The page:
Cousin of crop-killing bacteria mutating rapidly

A bacterial species closely related to deadly citrus greening disease is rapidly evolving its ability to infect insect hosts, and possibly plants as well.

The newly identified species belongs to Liberibacter, a family of bacteria known to infect several economically important crops. There are nine known Liberibacter species, including one that infects potatoes and three that are associated with citrus greening.

Citrus greening, also known as Huanglongbing, is the number one killer of citrus trees worldwide. Though many are working on solutions, there is presently no effective prevention or treatment option on the market.

Given its relatives’ destructive qualities, UC Riverside scientists set out to understand the ways the new species, L. capsica, genetically resembles other types of Liberibacter.

“As with new strains of COVID-19, bacteria become variants of concern if their mutations can impact pathogenic or transmissible properties,” said Allison Hansen, UCR entomologist and study lead.

Many Liberibacters share genes that enable their ability to live inside a host.

“These bacteria acquire DNA from their hosts, so without a host, they’re gone, they will die,” Hansen said.

For this study, the research team identified 21 genes in L. capsica that are rapidly evolving amino acid mutations associated with infectious qualities. This evolution is documented in a new Microbiology Spectrum journal paper.

One subset of mutations the team found repeatedly are on genes affecting pilus, tiny bacterial “hairs” that allow the bacteria to move into host insects and uptake DNA. Insects then transmit the bacteria to plants.

L. capsica was found by chance in a pair of flying insects on a pepper plant in Brazil. These insects, psyllids, are known pepper pests. However, it’s not yet known whether L. capsica infect peppers or other crops.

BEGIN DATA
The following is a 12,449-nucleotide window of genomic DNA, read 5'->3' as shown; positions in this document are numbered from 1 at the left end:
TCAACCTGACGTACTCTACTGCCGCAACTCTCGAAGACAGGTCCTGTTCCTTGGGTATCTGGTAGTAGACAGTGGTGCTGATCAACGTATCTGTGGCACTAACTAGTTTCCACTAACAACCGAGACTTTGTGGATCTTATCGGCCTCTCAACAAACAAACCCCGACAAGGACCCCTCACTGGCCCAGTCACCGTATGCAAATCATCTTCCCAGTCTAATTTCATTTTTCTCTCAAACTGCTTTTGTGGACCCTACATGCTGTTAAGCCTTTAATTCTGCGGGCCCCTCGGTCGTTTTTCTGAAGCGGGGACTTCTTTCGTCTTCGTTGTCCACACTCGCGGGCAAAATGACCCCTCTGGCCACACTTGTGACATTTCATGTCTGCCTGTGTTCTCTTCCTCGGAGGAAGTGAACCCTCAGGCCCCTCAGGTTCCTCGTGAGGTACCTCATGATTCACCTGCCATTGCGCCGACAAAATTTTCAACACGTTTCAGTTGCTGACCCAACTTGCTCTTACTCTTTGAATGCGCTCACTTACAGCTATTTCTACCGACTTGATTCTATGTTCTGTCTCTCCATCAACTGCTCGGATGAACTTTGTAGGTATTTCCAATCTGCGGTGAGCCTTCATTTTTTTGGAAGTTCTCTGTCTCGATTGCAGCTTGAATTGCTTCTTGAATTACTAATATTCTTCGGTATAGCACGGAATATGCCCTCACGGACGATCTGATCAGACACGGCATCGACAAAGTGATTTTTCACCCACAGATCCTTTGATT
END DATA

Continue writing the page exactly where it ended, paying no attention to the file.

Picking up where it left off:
Gathering direct evidence about whether the bacteria infect pepper tissues may prove difficult, as Hansen’s team only had a single sample, and L. capsica cannot be grown in a laboratory.

The psyllids were collected in Brazil by Diana Percy, an entomologist at the University of British Columbia and Hansen’s frequent collaborator. Percy travels the world searching for psyllids but did not know these would harbor novel bacteria. That discovery was later made in Hansen’s laboratory after Percy shared the psyllids she obtained abroad.

“We’re informing scientists in Brazil and other places to screen plants for it,” Hansen said. “It should be on everyone’s radar for outbreak potential given the propensity of Liberibacter for being serious plant pathogens on domesticated crops.”

Integral to this study was the work of Ariana Sanchez, a UCR undergraduate microbiology major interested in bacterial pathogens transmitted by insects. Sanchez is the entomology department’s first Inclusivity Scholar.

The department created the Advancing Inclusivity in Entomology scholarship in response to the Black Lives Matter movement and death of George Floyd in 2020. Faculty recognized the need to support students from marginalized groups who have a passion for studying insects but face systemic barriers excluding them from research opportunities.

By helping identify the ways in which L. capsica is evolving, Sanchez has made an important contribution to Liberibacter knowledge.

“Being able to understand pathogens like these, and how they interact with the insects that carry them, is so critical for the security of our food supply,” Hansen said.


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